Skip to main content /WORLD
CNN.com /WORLD
CNN TV
EDITIONS


More ETA suspects arrested

The arrests come a day after a bomb attack on Madrid's airport
The arrests come a day after a bomb attack on Madrid's airport  


BARCELONA, Spain -- Three people with suspected links to the Basque separatist group ETA have been arrested by Spanish police.

The arrests on Tuesday are the latest development in a new joint crackdown by Spain's central and regional security forces which has resulted in at least 14 arrests.

The suspects -- two men and a woman -- were arrested in Barcelona on Tuesday, the day after a bomb exploded at Madrid's Barajas airport, Reuters reported.

They are believed to be connected with the ETA command cell which had been operating in the northeastern port city, a spokesman for the paramilitary Civil Guard said.

That unit is held responsible for a several killings including that of former Socialist minister Ernest Lluch last November.

VIDEO
Basque separatist group, ETA, claims responsibility for a blast in Madrid. CNN's Al Goodman reports (August 27)

Play video
(QuickTime, Real or Windows Media)
 
 IN-DEPTH
graphic Basque conflict: Violence in Spain


  • Overview
  • Living in fear
  • Standing vigil
  • ETA background
  • Q&A on ETA
  • ETA timeline
  • Map: Violence
  • Video archive
  • Recent stories
 

Last week, authorities arrested more than a dozen suspected ETA members in operations in the Basque region and Catalonia, and seized explosives.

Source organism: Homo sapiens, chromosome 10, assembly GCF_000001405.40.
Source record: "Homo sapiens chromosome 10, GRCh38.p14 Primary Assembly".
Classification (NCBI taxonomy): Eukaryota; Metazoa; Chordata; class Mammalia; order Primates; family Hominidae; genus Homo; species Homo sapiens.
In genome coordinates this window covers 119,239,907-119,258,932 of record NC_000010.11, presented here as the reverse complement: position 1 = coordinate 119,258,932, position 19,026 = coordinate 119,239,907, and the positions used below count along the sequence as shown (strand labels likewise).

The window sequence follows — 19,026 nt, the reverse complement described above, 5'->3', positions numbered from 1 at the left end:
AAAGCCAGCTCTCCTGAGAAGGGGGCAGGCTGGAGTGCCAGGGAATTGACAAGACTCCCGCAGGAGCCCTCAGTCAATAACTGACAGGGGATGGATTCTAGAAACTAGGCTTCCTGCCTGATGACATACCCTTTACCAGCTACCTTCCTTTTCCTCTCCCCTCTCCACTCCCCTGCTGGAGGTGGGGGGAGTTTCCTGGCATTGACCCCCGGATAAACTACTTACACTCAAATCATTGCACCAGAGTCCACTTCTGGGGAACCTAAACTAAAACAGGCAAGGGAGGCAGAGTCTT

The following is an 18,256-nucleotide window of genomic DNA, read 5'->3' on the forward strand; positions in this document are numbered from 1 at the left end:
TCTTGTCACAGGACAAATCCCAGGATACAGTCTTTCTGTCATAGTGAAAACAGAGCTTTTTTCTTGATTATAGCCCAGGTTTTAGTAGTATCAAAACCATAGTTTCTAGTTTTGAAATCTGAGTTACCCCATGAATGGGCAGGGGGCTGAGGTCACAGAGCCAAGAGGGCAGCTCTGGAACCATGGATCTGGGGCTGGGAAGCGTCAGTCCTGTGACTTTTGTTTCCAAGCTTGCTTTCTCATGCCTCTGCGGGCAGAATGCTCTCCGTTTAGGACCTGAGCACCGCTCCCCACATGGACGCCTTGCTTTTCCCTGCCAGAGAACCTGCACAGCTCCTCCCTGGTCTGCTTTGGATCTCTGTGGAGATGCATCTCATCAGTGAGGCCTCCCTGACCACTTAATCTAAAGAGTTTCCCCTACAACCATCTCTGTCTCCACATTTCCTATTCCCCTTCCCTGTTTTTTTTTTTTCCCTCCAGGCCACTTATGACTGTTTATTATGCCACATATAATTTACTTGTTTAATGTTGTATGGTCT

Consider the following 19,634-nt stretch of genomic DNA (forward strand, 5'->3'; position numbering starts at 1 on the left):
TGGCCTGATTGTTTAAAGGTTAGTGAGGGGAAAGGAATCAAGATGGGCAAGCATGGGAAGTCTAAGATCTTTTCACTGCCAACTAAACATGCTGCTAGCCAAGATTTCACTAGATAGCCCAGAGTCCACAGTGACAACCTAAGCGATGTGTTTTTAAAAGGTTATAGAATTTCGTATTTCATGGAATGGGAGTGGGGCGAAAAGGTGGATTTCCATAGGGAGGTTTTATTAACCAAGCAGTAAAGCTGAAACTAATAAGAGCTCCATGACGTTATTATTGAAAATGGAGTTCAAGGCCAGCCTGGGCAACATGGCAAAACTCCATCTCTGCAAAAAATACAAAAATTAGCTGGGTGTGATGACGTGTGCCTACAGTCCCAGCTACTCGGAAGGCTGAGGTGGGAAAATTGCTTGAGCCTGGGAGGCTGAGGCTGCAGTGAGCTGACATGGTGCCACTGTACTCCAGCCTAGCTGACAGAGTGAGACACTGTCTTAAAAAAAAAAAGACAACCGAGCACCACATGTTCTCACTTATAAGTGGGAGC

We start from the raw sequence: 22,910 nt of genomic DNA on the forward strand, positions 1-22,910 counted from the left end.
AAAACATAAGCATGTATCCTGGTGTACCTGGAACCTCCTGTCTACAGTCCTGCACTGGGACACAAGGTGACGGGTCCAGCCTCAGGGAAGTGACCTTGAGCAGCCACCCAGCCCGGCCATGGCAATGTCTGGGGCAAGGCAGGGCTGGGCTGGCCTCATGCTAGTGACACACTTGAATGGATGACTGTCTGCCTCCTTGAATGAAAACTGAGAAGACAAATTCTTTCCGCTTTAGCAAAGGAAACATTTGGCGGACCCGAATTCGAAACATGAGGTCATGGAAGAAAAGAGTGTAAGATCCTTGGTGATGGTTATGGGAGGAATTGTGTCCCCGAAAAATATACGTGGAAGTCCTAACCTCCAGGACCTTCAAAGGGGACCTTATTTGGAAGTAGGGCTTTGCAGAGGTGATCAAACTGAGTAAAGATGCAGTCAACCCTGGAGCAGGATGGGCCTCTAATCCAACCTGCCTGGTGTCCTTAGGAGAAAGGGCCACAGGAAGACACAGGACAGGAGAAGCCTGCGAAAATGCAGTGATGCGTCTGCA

The crackdown is the fruit of a new agreement between the autonomous regional and central governments, allowing the co-operation of their distinct police forces against the separatist rebels for the first time.

Monday's bomb blast in Madrid was the third attack in a month attributed to ETA and targeted at Spain's tourist industry.

The bomb was placed in a white Renault 19 vehicle left in a car park for Terminal 2 which carries mainly domestic flights but also some European destinations.

No one was injured but the blast damaged dozens of vehicles.

ETA warned in March that it would target the tourist industry, which generates about $60 billion a year, or 10 percent of Spain's gross domestic product.

Hours after the Madrid bomb a man was arrested in Malaga -- the scene of another airport bomb this summer -- on suspicion of being an ETA member, Reuters news agency reported.

ETA has been blamed for a total of around 800 deaths since 1968 when it launched its violent campaign for an independent homeland in Basque-speaking areas of northern Spain and southwestern France.






RELATED STORIES:
• Car bomb at Madrid airport
August 27, 2001
• Mystery Spain blast kills woman
August 20, 2001
• Q&A: Changing face of ETA
• Tourists defy ETA threats
July, 29, 2001
• Plea for calm after Spanish blast
August 18, 2001
• ETA raid nets arms cache
August 24, 2001

RELATED SITES:
• Basque Country
• Spanish government

Note: Pages will open in a new browser window
External sites are not endorsed by CNN Interactive.


 Search   

Back to the top